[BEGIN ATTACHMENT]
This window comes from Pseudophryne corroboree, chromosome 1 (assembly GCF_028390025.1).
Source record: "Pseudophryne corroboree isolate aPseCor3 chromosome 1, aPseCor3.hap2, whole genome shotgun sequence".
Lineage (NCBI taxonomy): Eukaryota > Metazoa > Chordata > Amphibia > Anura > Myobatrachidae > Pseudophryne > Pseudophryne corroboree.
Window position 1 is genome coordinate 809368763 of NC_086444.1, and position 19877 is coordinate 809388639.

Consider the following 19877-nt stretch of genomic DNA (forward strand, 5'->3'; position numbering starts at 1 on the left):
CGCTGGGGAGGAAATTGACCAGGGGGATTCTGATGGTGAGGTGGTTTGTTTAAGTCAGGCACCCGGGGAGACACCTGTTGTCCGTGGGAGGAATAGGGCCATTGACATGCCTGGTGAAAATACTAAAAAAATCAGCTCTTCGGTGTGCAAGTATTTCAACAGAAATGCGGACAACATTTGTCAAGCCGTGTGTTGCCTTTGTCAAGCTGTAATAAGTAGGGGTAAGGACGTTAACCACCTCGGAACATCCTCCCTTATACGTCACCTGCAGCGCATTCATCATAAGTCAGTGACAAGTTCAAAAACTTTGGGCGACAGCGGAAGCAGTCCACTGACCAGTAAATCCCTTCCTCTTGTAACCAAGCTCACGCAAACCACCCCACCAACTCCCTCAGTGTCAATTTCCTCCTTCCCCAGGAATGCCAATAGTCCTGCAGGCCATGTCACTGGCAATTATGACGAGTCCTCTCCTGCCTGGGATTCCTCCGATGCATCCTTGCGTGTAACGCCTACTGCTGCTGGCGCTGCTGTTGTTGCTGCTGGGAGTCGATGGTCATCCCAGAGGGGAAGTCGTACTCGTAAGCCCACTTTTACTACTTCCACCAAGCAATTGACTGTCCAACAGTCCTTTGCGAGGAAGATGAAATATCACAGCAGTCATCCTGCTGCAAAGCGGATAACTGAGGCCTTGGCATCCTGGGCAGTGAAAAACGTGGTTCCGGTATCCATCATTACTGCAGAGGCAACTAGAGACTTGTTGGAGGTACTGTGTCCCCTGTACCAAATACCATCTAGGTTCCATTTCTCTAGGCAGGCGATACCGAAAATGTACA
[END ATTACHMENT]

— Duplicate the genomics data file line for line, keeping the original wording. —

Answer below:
This window comes from Pseudophryne corroboree, chromosome 1 (assembly GCF_028390025.1).
Source record: "Pseudophryne corroboree isolate aPseCor3 chromosome 1, aPseCor3.hap2, whole genome shotgun sequence".
Lineage (NCBI taxonomy): Eukaryota > Metazoa > Chordata > Amphibia > Anura > Myobatrachidae > Pseudophryne > Pseudophryne corroboree.
Window position 1 is genome coordinate 809368763 of NC_086444.1, and position 19877 is coordinate 809388639.

Consider the following 19877-nt stretch of genomic DNA (forward strand, 5'->3'; position numbering starts at 1 on the left):
CGCTGGGGAGGAAATTGACCAGGGGGATTCTGATGGTGAGGTGGTTTGTTTAAGTCAGGCACCCGGGGAGACACCTGTTGTCCGTGGGAGGAATAGGGCCATTGACATGCCTGGTGAAAATACTAAAAAAATCAGCTCTTCGGTGTGCAAGTATTTCAACAGAAATGCGGACAACATTTGTCAAGCCGTGTGTTGCCTTTGTCAAGCTGTAATAAGTAGGGGTAAGGACGTTAACCACCTCGGAACATCCTCCCTTATACGTCACCTGCAGCGCATTCATCATAAGTCAGTGACAAGTTCAAAAACTTTGGGCGACAGCGGAAGCAGTCCACTGACCAGTAAATCCCTTCCTCTTGTAACCAAGCTCACGCAAACCACCCCACCAACTCCCTCAGTGTCAATTTCCTCCTTCCCCAGGAATGCCAATAGTCCTGCAGGCCATGTCACTGGCAATTATGACGAGTCCTCTCCTGCCTGGGATTCCTCCGATGCATCCTTGCGTGTAACGCCTACTGCTGCTGGCGCTGCTGTTGTTGCTGCTGGGAGTCGATGGTCATCCCAGAGGGGAAGTCGTACTCGTAAGCCCACTTTTACTACTTCCACCAAGCAATTGACTGTCCAACAGTCCTTTGCGAGGAAGATGAAATATCACAGCAGTCATCCTGCTGCAAAGCGGATAACTGAGGCCTTGGCATCCTGGGCAGTGAAAAACGTGGTTCCGGTATCCATCATTACTGCAGAGGCAACTAGAGACTTGTTGGAGGTACTGTGTCCCCTGTACCAAATACCATCTAGGTTCCATTTCTCTAGGCAGGCGATACCGAAAATGTACA